The metagenomic analysis of gut microbiomes has emerged as a powerful strategy for the identification of biomass-degrading enzymes, which will be no doubt useful for the development of advanced biorefining processes. In the present study, we have performed a functional metagenomic analysis on comb and gut microbiomes associated with the fungus-growing termite, Pseudacanthotermes militaris.
Using whole termite abdomens and fungal-comb material respectively, two fosmid-based metagenomic libraries were created and screened for the presence of xylan-degrading enzymes. This revealed 101 positive clones, corresponding to an extremely high global hit rate of 0.49%. Many clones displayed either β-d-xylosidase (EC 184.108.40.206) or α-l-arabinofuranosidase (EC 220.127.116.11) activity, while others displayed the ability to degrade AZCL-xylan or AZCL-β-(1,3)-β-(1,4)-glucan. Using secondary screening it was possible to pinpoint clones of interest that were used to prepare fosmid DNA. Sequencing of fosmid DNA generated 1.46 Mbp of sequence data, and bioinformatics analysis revealed 63 sequences encoding putative carbohydrate-active enzymes, with many of these forming parts of sequence clusters, probably having carbohydrate degradation and metabolic functions. Taxonomic assignment of the different sequences revealed that Firmicutes and Bacteroidetes were predominant phyla in the gut sample, while microbial diversity in the comb sample resembled that of typical soil samples. Cloning and expression in E. coli of six enzyme candidates identified in the libraries provided access to individual enzyme activities, which all proved to be coherent with the primary and secondary functional screens.
This study shows that the gut microbiome of P. militaris possesses the potential to degrade biomass components, such as arabinoxylans and arabinans. Moreover, the data presented suggests that prokaryotic microorganisms present in the comb could also play a part in the degradation of biomass within the termite mound, although further investigation will be needed to clarify the complex synergies that might exist between the different microbiomes that constitute the termitosphere of fungus-growing termites. This study exemplifies the power of functional metagenomics for the discovery of biomass-active enzymes and has provided a collection of potentially interesting biocatalysts for further study.
Functional metagenomics; Fungus-growing termite; Glycoside hydrolases; Hemicellulases; Biomass degradation; Biorefinery
Product of the Itga2b gene, CD41 contributes to hematopoietic stem cell (HSC) and megakaryocyte/platelet functions. CD41 expression marks the onset of definitive hematopoiesis in the embryo where it participates in regulating the numbers of multipotential progenitors. Key to platelet aggregation, CD41 expression also characterises their precursor, the megakaryocyte, and is specifically up regulated during megakaryopoiesis. Though phenotypically unique, megakaryocytes and HSC share numerous features, including key transcription factors, which could indicate common sub-regulatory networks. In these respects, Itga2b can serve as a paradigm to study features of both developmental-stage and HSC- versus megakaryocyte-specific regulations. By comparing different cellular contexts, we highlight a mechanism by which internal promoters participate in Itga2b regulation. A developmental process connects epigenetic regulation and promoter switching leading to CD41 expression in HSC. Interestingly, a similar process can be observed at the Mpl locus, which codes for another receptor that defines both HSC and megakaryocyte identities. Our study shows that Itga2b expression is controlled by lineage-specific networks and associates with H4K8ac in megakaryocyte or H3K27me3 in the multipotential hematopoietic cell line HPC7. Correlating with the decrease in H3K27me3 at the Itga2b Iocus, we find that following commitment to megakaryocyte differentiation, the H3K27 demethylase Jmjd3 up-regulation influences both Itga2b and Mpl expression.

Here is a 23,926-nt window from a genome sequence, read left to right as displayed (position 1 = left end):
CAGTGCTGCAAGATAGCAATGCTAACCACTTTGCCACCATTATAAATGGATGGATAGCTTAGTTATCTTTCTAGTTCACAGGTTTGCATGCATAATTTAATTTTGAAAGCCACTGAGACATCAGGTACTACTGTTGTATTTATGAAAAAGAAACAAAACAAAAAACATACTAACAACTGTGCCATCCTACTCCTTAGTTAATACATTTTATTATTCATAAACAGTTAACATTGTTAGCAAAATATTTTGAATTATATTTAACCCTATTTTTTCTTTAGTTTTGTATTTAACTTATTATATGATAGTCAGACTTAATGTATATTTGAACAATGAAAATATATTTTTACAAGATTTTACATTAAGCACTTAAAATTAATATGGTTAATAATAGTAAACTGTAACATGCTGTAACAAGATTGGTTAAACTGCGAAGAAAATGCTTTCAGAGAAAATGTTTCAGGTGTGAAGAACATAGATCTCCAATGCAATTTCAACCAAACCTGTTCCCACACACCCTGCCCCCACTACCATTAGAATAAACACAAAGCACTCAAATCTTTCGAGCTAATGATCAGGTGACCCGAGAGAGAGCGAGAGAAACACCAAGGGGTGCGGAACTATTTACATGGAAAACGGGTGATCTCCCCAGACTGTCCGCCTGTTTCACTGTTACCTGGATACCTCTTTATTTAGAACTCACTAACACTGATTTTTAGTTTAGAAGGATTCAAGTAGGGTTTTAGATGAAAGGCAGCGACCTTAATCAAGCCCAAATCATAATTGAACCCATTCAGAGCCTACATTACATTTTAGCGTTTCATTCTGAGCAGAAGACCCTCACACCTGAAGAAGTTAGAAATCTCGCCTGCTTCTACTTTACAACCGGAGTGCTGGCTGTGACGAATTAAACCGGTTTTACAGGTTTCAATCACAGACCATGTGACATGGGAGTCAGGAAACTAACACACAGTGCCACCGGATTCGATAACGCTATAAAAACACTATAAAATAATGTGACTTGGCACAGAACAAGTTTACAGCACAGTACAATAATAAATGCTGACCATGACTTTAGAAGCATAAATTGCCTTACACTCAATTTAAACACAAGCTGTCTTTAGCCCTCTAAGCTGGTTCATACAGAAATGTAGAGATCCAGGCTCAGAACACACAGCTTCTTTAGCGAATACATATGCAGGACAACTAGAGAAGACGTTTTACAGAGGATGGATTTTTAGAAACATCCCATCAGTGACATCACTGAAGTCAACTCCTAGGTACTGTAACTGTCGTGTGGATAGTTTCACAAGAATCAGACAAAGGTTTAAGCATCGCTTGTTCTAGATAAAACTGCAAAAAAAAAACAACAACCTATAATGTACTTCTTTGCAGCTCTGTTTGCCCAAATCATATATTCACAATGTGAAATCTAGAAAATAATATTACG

The proto-oncogenic protein c-Myb is an essential regulator of hematopoiesis and is frequently deregulated in hematological diseases such as lymphoma and leukemia. To gain insight into the mechanisms underlying the aberrant expression of c-Myb in myeloid leukemia, we analyzed and compared c-myb gene transcriptional regulation using two cell lines modeling normal hematopoietic progenitor cells (HPCs) and transformed myelomonocytic blasts. We report that the transcription factors HoxA9, Meis1, Pbx1 and Pbx2 bind in vivo to the c-myb locus and maintain its expression through different mechanisms in HPCs and leukemic cells. Our analysis also points to a critical role for Pbx2 in deregulating c-myb expression in murine myeloid cells cotransformed by the cooperative activity of HoxA9 and Meis1. This effect is associated with an intronic positioning of epigenetic marks and RNA polymerase II binding in the orthologous region of a previously described alternative promoter for c-myb. Taken together, our results could provide a first hint to explain the abnormal expression of c-myb in leukemic cells.
c-myb; hematopoietic progenitors; myeloid leukemia; Hox and TALE proteins
Improving the hydrolytic performance of hemicellulases on lignocellulosic biomass is of considerable importance for second-generation biorefining. To address this problem, and also to gain greater understanding of structure-function relationships, especially related to xylanase action on complex biomass, we have implemented a combinatorial strategy to engineer the GH11 xylanase from Thermobacillus xylanilyticus (Tx-Xyn).